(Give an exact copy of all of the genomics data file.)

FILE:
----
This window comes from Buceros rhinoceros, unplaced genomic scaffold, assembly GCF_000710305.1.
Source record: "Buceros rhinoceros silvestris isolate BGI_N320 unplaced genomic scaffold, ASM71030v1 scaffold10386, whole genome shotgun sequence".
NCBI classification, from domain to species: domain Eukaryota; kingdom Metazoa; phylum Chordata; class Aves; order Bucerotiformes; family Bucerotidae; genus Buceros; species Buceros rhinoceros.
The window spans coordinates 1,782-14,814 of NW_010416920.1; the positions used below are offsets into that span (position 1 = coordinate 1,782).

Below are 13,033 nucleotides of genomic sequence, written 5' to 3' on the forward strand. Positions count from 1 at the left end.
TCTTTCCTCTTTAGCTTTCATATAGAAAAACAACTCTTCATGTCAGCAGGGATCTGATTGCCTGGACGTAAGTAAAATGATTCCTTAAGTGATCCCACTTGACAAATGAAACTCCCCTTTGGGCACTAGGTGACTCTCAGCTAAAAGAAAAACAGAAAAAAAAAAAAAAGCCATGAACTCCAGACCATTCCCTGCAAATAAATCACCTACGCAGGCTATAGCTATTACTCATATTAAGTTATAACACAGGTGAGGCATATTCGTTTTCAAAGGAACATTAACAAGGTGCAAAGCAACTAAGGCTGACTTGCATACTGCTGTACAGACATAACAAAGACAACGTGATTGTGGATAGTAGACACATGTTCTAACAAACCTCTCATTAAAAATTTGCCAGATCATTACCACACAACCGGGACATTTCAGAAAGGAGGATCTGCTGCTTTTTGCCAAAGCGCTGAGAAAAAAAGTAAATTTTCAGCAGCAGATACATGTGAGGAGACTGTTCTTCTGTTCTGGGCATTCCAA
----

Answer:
This window comes from Buceros rhinoceros, unplaced genomic scaffold, assembly GCF_000710305.1.
Source record: "Buceros rhinoceros silvestris isolate BGI_N320 unplaced genomic scaffold, ASM71030v1 scaffold10386, whole genome shotgun sequence".
NCBI classification, from domain to species: domain Eukaryota; kingdom Metazoa; phylum Chordata; class Aves; order Bucerotiformes; family Bucerotidae; genus Buceros; species Buceros rhinoceros.
The window spans coordinates 1,782-14,814 of NW_010416920.1; the positions used below are offsets into that span (position 1 = coordinate 1,782).

Below are 13,033 nucleotides of genomic sequence, written 5' to 3' on the forward strand. Positions count from 1 at the left end.
TCTTTCCTCTTTAGCTTTCATATAGAAAAACAACTCTTCATGTCAGCAGGGATCTGATTGCCTGGACGTAAGTAAAATGATTCCTTAAGTGATCCCACTTGACAAATGAAACTCCCCTTTGGGCACTAGGTGACTCTCAGCTAAAAGAAAAACAGAAAAAAAAAAAAAAGCCATGAACTCCAGACCATTCCCTGCAAATAAATCACCTACGCAGGCTATAGCTATTACTCATATTAAGTTATAACACAGGTGAGGCATATTCGTTTTCAAAGGAACATTAACAAGGTGCAAAGCAACTAAGGCTGACTTGCATACTGCTGTACAGACATAACAAAGACAACGTGATTGTGGATAGTAGACACATGTTCTAACAAACCTCTCATTAAAAATTTGCCAGATCATTACCACACAACCGGGACATTTCAGAAAGGAGGATCTGCTGCTTTTTGCCAAAGCGCTGAGAAAAAAAGTAAATTTTCAGCAGCAGATACATGTGAGGAGACTGTTCTTCTGTTCTGGGCATTCCAA